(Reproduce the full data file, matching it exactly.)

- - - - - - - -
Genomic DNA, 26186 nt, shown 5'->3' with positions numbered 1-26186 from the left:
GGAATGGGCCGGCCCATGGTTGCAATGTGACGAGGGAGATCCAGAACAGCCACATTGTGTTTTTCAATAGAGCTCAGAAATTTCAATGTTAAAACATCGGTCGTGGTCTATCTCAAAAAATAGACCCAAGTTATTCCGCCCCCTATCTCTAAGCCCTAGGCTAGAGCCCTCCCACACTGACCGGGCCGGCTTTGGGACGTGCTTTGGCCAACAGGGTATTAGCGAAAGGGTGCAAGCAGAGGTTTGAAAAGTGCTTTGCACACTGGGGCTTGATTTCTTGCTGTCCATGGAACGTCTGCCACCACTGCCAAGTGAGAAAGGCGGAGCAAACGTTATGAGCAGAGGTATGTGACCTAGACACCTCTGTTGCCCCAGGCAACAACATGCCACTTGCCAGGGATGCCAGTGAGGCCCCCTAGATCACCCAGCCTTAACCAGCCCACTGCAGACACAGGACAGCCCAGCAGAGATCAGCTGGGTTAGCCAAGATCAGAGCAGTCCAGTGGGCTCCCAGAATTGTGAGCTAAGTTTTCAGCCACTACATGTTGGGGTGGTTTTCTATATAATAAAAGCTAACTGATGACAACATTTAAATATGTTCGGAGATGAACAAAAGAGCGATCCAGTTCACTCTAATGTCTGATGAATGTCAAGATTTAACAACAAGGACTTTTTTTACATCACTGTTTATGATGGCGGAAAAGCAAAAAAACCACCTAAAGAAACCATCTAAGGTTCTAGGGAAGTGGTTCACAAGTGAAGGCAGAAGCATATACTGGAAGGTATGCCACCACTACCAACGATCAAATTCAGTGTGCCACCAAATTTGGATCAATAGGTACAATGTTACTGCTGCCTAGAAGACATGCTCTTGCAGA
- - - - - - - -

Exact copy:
Genomic DNA, 26186 nt, shown 5'->3' with positions numbered 1-26186 from the left:
GGAATGGGCCGGCCCATGGTTGCAATGTGACGAGGGAGATCCAGAACAGCCACATTGTGTTTTTCAATAGAGCTCAGAAATTTCAATGTTAAAACATCGGTCGTGGTCTATCTCAAAAAATAGACCCAAGTTATTCCGCCCCCTATCTCTAAGCCCTAGGCTAGAGCCCTCCCACACTGACCGGGCCGGCTTTGGGACGTGCTTTGGCCAACAGGGTATTAGCGAAAGGGTGCAAGCAGAGGTTTGAAAAGTGCTTTGCACACTGGGGCTTGATTTCTTGCTGTCCATGGAACGTCTGCCACCACTGCCAAGTGAGAAAGGCGGAGCAAACGTTATGAGCAGAGGTATGTGACCTAGACACCTCTGTTGCCCCAGGCAACAACATGCCACTTGCCAGGGATGCCAGTGAGGCCCCCTAGATCACCCAGCCTTAACCAGCCCACTGCAGACACAGGACAGCCCAGCAGAGATCAGCTGGGTTAGCCAAGATCAGAGCAGTCCAGTGGGCTCCCAGAATTGTGAGCTAAGTTTTCAGCCACTACATGTTGGGGTGGTTTTCTATATAATAAAAGCTAACTGATGACAACATTTAAATATGTTCGGAGATGAACAAAAGAGCGATCCAGTTCACTCTAATGTCTGATGAATGTCAAGATTTAACAACAAGGACTTTTTTTACATCACTGTTTATGATGGCGGAAAAGCAAAAAAACCACCTAAAGAAACCATCTAAGGTTCTAGGGAAGTGGTTCACAAGTGAAGGCAGAAGCATATACTGGAAGGTATGCCACCACTACCAACGATCAAATTCAGTGTGCCACCAAATTTGGATCAATAGGTACAATGTTACTGCTGCCTAGAAGACATGCTCTTGCAGA